LH: Going back to the McMenemy era, our Steven was one of the top players for his age at 14 and Newcastle had seen him. Newcastle had said, at 14, we’ll give you a six year contract – two years schoolboy, two years apprenticeship, final two years, so six year contract. My Dad said thank you very much, but we’re Sunderland people, we’d like to go and see Sunderland first.
So we went down and McMenemy was there and he just called him a cocky kid and said ‘I’ve never given anyone more than two years so that’s all we’re offering you’.
And that was it. So Steven went OK. All he had to do was offer him maybe four years or matched it and he’d have been at Sunderland.
RR: How did your Dad react to that - did it affect the way he saw the club?
LH: I think [it affected the way] he saw McMenemy, not the club. My Dad said McMenemy virtually looked down on us, you know, ‘who are these people, asking me for six years – I’ll tell you… ‘
So anyway, Steve signed for Newcastle and went through the ranks there and ultimately became an England international and captained Newcastle.
RR: I guess I have ask about THAT chant…
LH: I didn’t get it at first. I was warming up with Mickey Gray – I can’t remember which game it was – and I was just warming up and I heard ‘Lee Howey…’
I’ve never been the best at picking stuff up myself anyway and I could just see Mickey crying – virtually crying laughing – so I said ‘what did they say?’
And he’d chant it so I’d start laughing and just applauded them and put my thumb up and that was it. It was just non-stop. It was maybe a pocket of ten people and before you knew it it was the whole of the Fulwell End!
RR: You have to feel for your brother!
LH: Not really. I actually agree, so it’s OK!
RR: You were part of the side featured on the TV show ‘Premier Passions’ - how did the players react to be constantly filmed?
LH: When you know the cameras would be there, everyone was like ‘oh, be careful; be careful’ but when you’re in the thick of it you didn’t even notice them.
They’d been there in training and all of a sudden they’re in the dressing room, but they were really good. They just said look, they wouldn’t put anything on you didn’t want, so there was a lot of stuff that went on that you couldn’t have got on… for lots of reasons!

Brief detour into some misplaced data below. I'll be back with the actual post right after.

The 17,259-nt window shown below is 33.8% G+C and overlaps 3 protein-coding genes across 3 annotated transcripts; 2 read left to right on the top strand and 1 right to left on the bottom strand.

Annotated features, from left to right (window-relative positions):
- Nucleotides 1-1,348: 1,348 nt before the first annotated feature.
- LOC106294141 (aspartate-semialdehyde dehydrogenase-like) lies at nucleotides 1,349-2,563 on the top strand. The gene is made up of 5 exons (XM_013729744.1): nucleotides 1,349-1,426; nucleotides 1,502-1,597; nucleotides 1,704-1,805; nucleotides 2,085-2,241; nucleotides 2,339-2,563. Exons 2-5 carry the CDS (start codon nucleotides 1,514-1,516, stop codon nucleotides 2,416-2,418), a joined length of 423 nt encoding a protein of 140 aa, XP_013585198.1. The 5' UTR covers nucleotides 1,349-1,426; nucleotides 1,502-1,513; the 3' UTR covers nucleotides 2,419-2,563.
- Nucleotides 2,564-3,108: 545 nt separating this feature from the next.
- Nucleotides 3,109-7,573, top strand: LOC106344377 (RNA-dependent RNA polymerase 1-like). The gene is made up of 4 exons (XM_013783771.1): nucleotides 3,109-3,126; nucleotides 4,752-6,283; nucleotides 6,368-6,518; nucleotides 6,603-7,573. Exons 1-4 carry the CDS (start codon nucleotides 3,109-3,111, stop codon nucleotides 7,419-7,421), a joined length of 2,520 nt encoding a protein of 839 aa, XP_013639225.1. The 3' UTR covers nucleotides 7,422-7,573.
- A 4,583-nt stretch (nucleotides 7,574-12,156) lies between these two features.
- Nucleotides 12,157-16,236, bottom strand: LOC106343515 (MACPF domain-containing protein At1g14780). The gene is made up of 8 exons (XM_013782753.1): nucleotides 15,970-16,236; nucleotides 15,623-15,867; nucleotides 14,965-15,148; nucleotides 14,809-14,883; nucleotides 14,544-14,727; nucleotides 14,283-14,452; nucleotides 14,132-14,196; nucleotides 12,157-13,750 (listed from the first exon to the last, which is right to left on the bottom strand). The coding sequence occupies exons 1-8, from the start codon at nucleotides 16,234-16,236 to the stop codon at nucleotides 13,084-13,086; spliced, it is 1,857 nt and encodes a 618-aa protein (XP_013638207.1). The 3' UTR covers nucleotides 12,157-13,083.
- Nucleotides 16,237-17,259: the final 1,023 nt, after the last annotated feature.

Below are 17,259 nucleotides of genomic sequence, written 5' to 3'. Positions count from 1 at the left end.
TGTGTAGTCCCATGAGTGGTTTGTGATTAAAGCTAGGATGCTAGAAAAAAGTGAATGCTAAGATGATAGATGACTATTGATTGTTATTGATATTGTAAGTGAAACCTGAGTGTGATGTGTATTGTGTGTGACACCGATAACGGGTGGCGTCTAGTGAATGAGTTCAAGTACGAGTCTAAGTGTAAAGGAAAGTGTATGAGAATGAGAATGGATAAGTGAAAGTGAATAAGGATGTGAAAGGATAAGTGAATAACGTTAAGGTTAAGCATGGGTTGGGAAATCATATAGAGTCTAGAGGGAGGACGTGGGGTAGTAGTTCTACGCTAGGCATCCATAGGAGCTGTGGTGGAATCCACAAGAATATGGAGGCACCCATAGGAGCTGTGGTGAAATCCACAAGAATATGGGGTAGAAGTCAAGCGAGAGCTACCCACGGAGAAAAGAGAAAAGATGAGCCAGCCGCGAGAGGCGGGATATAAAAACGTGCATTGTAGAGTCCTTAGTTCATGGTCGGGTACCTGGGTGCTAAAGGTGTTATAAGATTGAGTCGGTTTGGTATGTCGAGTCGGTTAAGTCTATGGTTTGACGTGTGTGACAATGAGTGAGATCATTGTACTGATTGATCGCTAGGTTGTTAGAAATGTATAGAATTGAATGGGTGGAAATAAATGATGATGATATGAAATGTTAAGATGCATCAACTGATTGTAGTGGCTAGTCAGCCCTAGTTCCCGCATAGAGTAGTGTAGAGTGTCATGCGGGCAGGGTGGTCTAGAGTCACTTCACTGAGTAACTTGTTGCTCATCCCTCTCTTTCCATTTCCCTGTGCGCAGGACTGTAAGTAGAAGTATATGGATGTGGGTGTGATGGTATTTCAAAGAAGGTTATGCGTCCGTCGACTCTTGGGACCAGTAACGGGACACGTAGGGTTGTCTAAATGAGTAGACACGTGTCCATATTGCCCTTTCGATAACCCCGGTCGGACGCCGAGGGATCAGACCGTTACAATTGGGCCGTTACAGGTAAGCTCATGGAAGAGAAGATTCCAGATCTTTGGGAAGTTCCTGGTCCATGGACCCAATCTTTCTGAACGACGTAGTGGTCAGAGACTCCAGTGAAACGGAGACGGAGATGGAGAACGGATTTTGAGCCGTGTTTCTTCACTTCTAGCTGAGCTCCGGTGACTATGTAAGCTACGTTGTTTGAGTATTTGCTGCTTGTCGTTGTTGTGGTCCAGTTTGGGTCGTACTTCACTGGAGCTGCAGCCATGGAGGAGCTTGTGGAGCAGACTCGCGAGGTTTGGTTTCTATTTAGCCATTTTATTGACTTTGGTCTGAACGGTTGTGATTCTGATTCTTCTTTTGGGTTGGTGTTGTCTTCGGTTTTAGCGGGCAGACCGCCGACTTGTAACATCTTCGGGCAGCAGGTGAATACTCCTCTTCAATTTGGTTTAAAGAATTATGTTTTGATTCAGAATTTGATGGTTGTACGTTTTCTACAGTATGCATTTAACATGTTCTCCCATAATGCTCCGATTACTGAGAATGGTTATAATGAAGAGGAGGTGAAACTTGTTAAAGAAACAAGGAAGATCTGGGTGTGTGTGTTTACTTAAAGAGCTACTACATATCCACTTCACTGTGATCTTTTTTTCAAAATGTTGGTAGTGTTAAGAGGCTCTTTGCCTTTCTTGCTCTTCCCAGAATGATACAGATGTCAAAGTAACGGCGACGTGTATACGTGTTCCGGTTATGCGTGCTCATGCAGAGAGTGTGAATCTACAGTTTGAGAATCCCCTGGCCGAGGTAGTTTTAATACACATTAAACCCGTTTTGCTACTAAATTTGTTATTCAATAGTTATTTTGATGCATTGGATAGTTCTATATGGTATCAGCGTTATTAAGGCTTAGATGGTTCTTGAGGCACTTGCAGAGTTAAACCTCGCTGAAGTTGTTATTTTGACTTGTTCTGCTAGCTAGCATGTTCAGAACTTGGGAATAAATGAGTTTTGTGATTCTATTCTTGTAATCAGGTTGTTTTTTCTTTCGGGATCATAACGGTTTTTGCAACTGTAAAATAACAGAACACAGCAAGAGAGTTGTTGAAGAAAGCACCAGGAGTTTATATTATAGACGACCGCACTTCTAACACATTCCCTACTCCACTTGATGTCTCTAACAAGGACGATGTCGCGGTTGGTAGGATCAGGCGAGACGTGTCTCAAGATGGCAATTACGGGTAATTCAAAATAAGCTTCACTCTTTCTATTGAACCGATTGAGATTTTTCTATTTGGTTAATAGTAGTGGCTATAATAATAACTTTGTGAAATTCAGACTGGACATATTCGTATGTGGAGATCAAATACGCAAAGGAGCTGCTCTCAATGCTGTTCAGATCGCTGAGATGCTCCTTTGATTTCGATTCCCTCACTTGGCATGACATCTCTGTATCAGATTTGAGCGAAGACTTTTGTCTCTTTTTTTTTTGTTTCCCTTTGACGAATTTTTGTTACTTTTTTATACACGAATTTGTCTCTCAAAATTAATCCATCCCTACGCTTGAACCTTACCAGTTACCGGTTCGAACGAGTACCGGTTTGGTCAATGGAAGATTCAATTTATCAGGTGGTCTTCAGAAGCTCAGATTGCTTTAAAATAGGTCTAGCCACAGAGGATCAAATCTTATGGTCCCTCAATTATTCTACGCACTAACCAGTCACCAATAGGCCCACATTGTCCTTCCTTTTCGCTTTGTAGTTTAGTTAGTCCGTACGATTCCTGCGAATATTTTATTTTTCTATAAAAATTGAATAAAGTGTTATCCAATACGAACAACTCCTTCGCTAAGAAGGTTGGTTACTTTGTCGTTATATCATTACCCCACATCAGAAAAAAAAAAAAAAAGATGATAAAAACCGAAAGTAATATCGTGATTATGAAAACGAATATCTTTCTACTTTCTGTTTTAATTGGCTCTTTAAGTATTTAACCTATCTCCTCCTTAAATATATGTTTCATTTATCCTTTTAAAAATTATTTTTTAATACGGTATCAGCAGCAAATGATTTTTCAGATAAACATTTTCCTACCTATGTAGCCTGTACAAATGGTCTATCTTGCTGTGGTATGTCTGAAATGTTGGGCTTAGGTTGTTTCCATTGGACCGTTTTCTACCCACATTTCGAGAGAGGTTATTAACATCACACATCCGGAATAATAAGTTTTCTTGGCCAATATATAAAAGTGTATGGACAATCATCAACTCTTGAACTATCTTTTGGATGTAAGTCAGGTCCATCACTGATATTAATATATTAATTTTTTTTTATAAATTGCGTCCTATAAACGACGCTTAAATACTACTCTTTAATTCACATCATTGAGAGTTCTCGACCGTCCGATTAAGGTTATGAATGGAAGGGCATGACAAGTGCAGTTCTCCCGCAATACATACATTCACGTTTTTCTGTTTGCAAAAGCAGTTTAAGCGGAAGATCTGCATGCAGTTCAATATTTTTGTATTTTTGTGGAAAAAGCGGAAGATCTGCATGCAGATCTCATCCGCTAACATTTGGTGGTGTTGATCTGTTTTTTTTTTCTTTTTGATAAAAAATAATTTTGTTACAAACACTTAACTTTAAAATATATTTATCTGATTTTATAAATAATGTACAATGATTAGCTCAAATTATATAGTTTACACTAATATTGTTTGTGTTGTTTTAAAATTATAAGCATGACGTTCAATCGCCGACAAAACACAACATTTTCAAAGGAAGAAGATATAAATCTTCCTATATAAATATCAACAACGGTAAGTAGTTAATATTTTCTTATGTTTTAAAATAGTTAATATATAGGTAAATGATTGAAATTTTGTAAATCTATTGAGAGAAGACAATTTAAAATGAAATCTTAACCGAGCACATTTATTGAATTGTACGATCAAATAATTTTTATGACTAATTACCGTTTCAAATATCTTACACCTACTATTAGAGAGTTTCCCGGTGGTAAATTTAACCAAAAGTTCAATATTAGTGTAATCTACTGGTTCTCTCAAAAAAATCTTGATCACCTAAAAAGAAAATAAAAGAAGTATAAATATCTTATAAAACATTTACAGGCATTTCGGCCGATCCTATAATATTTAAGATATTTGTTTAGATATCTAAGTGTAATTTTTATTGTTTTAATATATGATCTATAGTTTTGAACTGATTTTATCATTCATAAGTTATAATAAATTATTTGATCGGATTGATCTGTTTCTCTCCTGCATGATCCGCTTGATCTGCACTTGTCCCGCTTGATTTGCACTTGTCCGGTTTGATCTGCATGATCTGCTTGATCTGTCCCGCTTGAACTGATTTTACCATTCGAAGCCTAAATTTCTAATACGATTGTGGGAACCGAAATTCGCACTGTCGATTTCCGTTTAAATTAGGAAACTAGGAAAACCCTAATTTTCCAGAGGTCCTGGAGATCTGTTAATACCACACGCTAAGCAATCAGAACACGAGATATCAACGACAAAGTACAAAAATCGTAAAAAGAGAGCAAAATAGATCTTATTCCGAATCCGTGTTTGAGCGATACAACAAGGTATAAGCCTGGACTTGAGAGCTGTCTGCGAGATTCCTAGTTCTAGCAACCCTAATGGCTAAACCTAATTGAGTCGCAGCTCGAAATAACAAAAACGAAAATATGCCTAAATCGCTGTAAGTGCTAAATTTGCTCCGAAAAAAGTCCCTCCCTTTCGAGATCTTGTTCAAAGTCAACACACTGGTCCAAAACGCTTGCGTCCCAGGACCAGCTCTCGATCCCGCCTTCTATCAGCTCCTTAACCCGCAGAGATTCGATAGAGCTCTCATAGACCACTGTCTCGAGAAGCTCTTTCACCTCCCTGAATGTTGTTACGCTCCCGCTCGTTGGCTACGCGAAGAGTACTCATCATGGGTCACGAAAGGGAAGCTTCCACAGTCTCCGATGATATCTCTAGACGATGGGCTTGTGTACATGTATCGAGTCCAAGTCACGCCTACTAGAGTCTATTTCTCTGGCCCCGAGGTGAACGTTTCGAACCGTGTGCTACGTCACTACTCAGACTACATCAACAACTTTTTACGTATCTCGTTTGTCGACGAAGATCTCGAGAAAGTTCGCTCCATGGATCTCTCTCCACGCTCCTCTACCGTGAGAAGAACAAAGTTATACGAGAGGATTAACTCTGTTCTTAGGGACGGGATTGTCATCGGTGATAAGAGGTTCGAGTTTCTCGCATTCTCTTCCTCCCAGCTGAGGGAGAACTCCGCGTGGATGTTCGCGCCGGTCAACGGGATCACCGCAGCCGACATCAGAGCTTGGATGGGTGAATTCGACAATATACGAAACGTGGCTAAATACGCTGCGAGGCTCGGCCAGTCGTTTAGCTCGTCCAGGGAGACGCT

But the dressing room and how it all went was with Reidy was just about as real as it got, and obviously twenty-something expletives in a matter of minutes, that was it. We were men and you just had to take it - you had to take an absolute, you know, right in your face, not happy about you. But now that just wouldn’t happen.
RR: Things have changed a bit these days, with the Premier League, I guess?
LH: I remember Ricky Sbragia when we just stayed up after Keane left – I know Ricky well and he came to my local pub and we had a beer. The man was nearly crying and he said ‘I’ll never do that again… manage… they take absolutely no notice, Lee. There’s just nothing. It’s not like the old days where you could say just do this and they’d say OK’. He said they’re just not bothered and some of them just don’t care. And that hurts.
It’s changed a huge amount from then to now. The whole system’s changed.
When we were kids you were grateful. I mean we had to do jobs and clean boots and stuff like that, but it did give you a perspective of the hard work you had to do.
I was chatting to Ian Sampson who’s working for Crystal Palace and when he was at Chelsea and they were looking for kids and he was saying there were kids there on 4 grand a week, 5 grand a week, and I was just like ’what?!’ If you’re there as an U23, you’re a millionaire before you’ve even done anything.
RR: And so we’ve come full circle, not only for you as a fan again, but with the club battling relegation to League One. Where has it gone wrong this season, do you think?
LH: It’s more old school football once you drop out of the Premier League and we just get over-muscled everywhere. We’re so weak. We’re weak in terms of physically and I think we’re quite weak mentally. We just capitulate.
I think we’ve gone through years and years and years of struggling and getting beat and not having that winning mentality. I think it’s just ingrained in some of the team now that it’s difficult for them to shake that. And even when you arrive you pick up the vibe that this is a struggling club.
Hopefully Coleman can rekindle the days of Reidy and pull us clear. I hope, as fans, we’re both celebrating come the end of the season. For now, thanks for joining us, Lee and thanks so much for your time.
Lee’s book, ‘Massively Violent & Decidedly Average’, is now available.
We will have a review of it on the site soon.
Readers can order a signed copy from www.leehowey.wordpress.com
Also available at Biteback publishers and Amazon.